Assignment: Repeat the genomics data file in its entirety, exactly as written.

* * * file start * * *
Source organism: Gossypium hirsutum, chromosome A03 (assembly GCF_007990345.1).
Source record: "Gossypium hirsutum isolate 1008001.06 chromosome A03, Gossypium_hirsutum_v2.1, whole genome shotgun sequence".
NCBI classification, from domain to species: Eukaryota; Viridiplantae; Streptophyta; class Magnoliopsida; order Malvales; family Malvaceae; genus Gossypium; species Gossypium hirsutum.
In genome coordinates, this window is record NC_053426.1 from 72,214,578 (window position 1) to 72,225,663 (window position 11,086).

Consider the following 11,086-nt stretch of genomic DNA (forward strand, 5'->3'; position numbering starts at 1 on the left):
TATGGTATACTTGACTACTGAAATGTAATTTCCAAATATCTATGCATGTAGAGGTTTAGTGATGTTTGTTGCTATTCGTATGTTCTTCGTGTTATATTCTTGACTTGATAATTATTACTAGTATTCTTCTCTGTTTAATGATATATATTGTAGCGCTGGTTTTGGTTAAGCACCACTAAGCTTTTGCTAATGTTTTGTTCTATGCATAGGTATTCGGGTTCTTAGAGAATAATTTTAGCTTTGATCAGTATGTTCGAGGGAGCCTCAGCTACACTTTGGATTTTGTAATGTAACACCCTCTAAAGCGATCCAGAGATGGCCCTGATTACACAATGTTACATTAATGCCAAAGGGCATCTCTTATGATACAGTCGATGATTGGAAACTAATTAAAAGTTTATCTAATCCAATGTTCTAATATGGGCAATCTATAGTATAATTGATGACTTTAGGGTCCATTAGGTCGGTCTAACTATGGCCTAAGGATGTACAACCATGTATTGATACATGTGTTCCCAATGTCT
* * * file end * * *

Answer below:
Source organism: Gossypium hirsutum, chromosome A03 (assembly GCF_007990345.1).
Source record: "Gossypium hirsutum isolate 1008001.06 chromosome A03, Gossypium_hirsutum_v2.1, whole genome shotgun sequence".
NCBI classification, from domain to species: Eukaryota; Viridiplantae; Streptophyta; class Magnoliopsida; order Malvales; family Malvaceae; genus Gossypium; species Gossypium hirsutum.
In genome coordinates, this window is record NC_053426.1 from 72,214,578 (window position 1) to 72,225,663 (window position 11,086).

Consider the following 11,086-nt stretch of genomic DNA (forward strand, 5'->3'; position numbering starts at 1 on the left):
TATGGTATACTTGACTACTGAAATGTAATTTCCAAATATCTATGCATGTAGAGGTTTAGTGATGTTTGTTGCTATTCGTATGTTCTTCGTGTTATATTCTTGACTTGATAATTATTACTAGTATTCTTCTCTGTTTAATGATATATATTGTAGCGCTGGTTTTGGTTAAGCACCACTAAGCTTTTGCTAATGTTTTGTTCTATGCATAGGTATTCGGGTTCTTAGAGAATAATTTTAGCTTTGATCAGTATGTTCGAGGGAGCCTCAGCTACACTTTGGATTTTGTAATGTAACACCCTCTAAAGCGATCCAGAGATGGCCCTGATTACACAATGTTACATTAATGCCAAAGGGCATCTCTTATGATACAGTCGATGATTGGAAACTAATTAAAAGTTTATCTAATCCAATGTTCTAATATGGGCAATCTATAGTATAATTGATGACTTTAGGGTCCATTAGGTCGGTCTAACTATGGCCTAAGGATGTACAACCATGTATTGATACATGTGTTCCCAATGTCT